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The Push API allows a web app to receive messages pushed by a server, even if the web app is not currently open in the browser or not running on the device.

The Push API is a recent addition to browser APIs, and it’s currently supported by Chrome (Desktop and Mobile), Firefox, and Opera since 2016.

IE and Edge do not support it yet, and Safari has its own implementation of it. Since Chrome and Firefox support it, approximately 60% of users browsing on their desktops have access to it, so it’s quite safe to use.

What can you do with it

You can send messages to your users, pushing them from the server to the client, even when the user is not browsing the site.

This lets you deliver notifications and content updates, giving you the ability to engage more with your audience.

This is huge, because one of the missing pillars of the mobile web, compared to native apps, used to be the ability to receive notifications, along with offline support.

How it works

When a user visits your web app, you can trigger a panel asking permission to send updates. A Service Worker is installed, and operates in the background listening for a Push Event.

Push and Notifications are two separate concepts and APIs. They’re sometimes mixed up because of the push notifications term used in iOS. Basically, the Notifications API is invoked when a push event is received using the Push API.

Your server sends the notification to the client, and the Service Worker, if given permission, receives a push event. The Service Worker reacts to this event by triggering a notification.

Getting the user’s permission

The first step in working with the Push API is getting the user’s permission to receive data from you.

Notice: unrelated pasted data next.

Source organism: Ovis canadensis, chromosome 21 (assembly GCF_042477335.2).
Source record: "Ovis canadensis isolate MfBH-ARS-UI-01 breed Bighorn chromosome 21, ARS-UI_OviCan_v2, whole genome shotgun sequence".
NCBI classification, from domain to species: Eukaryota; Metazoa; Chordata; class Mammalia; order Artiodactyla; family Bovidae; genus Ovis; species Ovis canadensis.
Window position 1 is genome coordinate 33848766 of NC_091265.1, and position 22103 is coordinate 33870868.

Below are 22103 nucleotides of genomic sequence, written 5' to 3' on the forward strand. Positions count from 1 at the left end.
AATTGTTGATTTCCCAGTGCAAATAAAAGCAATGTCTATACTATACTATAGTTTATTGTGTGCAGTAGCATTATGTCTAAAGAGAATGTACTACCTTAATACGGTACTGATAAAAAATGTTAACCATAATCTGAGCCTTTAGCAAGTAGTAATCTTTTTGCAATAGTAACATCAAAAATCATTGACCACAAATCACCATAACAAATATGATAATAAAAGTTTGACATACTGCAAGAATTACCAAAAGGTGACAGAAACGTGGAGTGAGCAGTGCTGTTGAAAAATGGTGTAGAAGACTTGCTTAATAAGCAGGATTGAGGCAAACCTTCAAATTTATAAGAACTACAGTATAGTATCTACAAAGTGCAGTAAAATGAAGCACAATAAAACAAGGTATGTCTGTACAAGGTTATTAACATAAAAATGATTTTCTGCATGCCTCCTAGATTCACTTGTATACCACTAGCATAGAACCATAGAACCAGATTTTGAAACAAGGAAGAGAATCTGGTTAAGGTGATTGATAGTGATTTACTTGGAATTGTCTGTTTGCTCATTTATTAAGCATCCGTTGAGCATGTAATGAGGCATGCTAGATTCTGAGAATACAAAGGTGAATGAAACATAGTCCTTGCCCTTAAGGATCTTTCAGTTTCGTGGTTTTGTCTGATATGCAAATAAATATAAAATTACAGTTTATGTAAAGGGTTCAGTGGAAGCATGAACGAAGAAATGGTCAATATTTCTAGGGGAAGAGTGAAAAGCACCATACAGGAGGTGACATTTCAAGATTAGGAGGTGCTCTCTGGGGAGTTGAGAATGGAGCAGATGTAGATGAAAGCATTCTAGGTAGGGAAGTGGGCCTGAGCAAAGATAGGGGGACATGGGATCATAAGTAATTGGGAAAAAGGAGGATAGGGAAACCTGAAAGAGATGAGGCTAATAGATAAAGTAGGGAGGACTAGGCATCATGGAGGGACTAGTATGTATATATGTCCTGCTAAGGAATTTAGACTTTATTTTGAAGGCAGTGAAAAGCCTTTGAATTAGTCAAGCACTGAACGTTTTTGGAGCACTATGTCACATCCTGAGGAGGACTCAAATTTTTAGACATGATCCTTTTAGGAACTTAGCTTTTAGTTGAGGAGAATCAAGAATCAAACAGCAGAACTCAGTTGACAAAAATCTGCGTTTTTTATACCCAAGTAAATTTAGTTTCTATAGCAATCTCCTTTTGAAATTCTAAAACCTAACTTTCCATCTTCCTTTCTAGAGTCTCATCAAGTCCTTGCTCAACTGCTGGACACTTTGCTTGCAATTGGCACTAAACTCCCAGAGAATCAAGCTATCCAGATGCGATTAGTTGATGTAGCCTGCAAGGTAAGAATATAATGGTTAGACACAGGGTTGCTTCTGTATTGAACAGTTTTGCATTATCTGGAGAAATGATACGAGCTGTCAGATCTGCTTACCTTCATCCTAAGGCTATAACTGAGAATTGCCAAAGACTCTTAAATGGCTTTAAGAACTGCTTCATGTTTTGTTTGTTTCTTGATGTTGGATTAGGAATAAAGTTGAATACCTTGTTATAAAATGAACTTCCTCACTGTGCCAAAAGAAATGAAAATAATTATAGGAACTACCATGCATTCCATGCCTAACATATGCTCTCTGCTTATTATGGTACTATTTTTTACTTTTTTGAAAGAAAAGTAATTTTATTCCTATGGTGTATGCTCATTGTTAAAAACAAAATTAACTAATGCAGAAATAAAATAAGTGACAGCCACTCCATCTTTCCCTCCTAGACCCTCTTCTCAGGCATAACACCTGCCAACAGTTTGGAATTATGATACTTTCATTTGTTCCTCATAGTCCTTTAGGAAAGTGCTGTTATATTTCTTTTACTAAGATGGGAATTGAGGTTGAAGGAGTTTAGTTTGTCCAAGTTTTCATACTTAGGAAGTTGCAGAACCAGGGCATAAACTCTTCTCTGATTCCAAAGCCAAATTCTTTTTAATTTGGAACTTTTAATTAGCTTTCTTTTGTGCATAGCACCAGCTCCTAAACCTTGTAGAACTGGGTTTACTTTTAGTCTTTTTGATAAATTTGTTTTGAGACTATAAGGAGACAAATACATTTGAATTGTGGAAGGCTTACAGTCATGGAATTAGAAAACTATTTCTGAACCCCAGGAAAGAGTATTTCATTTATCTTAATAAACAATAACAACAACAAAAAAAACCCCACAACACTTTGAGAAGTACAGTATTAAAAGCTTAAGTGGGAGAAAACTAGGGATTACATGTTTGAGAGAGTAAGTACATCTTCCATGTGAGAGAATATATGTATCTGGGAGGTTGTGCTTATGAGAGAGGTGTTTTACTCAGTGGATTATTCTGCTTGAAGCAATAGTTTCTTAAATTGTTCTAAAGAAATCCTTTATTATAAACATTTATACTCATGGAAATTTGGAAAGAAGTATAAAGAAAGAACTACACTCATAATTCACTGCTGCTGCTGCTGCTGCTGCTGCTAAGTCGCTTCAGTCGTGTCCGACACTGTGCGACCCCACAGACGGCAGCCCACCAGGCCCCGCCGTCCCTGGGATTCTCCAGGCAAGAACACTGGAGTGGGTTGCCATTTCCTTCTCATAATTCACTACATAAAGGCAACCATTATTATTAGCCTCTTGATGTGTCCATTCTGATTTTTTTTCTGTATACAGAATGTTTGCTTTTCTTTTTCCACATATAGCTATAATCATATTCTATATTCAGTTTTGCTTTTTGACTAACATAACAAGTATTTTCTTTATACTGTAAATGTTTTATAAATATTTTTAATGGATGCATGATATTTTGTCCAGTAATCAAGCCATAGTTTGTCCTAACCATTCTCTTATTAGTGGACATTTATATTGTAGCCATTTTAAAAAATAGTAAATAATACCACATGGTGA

Many sites implement this panel badly, showing it on the first page load. The user is not yet convinced your content is good, and they will deny the permission. So do it wisely.

There are six steps to getting permission from your user:

  1. Check if Service Workers are supported
  2. Check if the Push API is supported
  3. Register a Service Worker
  4. Request permission from the user
  5. Subscribe the user and get the PushSubscription object
  6. Send the PushSubscription object to your server

Let’s go through them one by one.

Check if Service Workers are supported

if (!('serviceWorker' in navigator)) {  // Service Workers are not supported. Return  return}

Check if the Push API is supported

if (!('PushManager' in window)) {  // The Push API is not supported. Return  return}

Register a Service Worker

This code registers the Service Worker located in the worker.js file placed in the domain root:

window.addEventListener('load', () => {  navigator.serviceWorker.register('/worker.js')  .then((registration) => {    console.log('Service Worker registration completed with scope: ',      registration.scope)  }, (err) => {    console.log('Service Worker registration failed', err)  })})

To know more about how Service Workers work in detail, check out the Service Workers guide.

Request permission from the user

Now that the Service worker is registered, you can request the permission.

The API to do this has changed over time, and it went from accepting a callback function as a parameter to returning a Promise, breaking the backward and forward compatibility. And note that we need to do both, as we don’t know which approach is implemented by the user’s browser.

The code is the following, calling Notification.requestPermission().

const askPermission = () => {  return new Promise((resolve, reject) => {    const permissionResult = Notification.requestPermission(      (result) => {        resolve(result)      }    )    if (permissionResult) {      permissionResult.then(resolve, reject)    }  })  .then((permissionResult) => {    if (permissionResult !== 'granted') {      throw new Error('Permission denied')    }  })}

The permissionResult value is a string, that can have the value of: - granted - default - denied

This code causes the browser to show the permission dialogue:


If the user clicks Block, you won’t be able to ask for the user’s permission any more, unless they manually go and unblock the site in an advanced settings panel in the browser (very unlikely to happen).

If the user gave us permission, we can subscribe them by calling registration.pushManager.subscribe().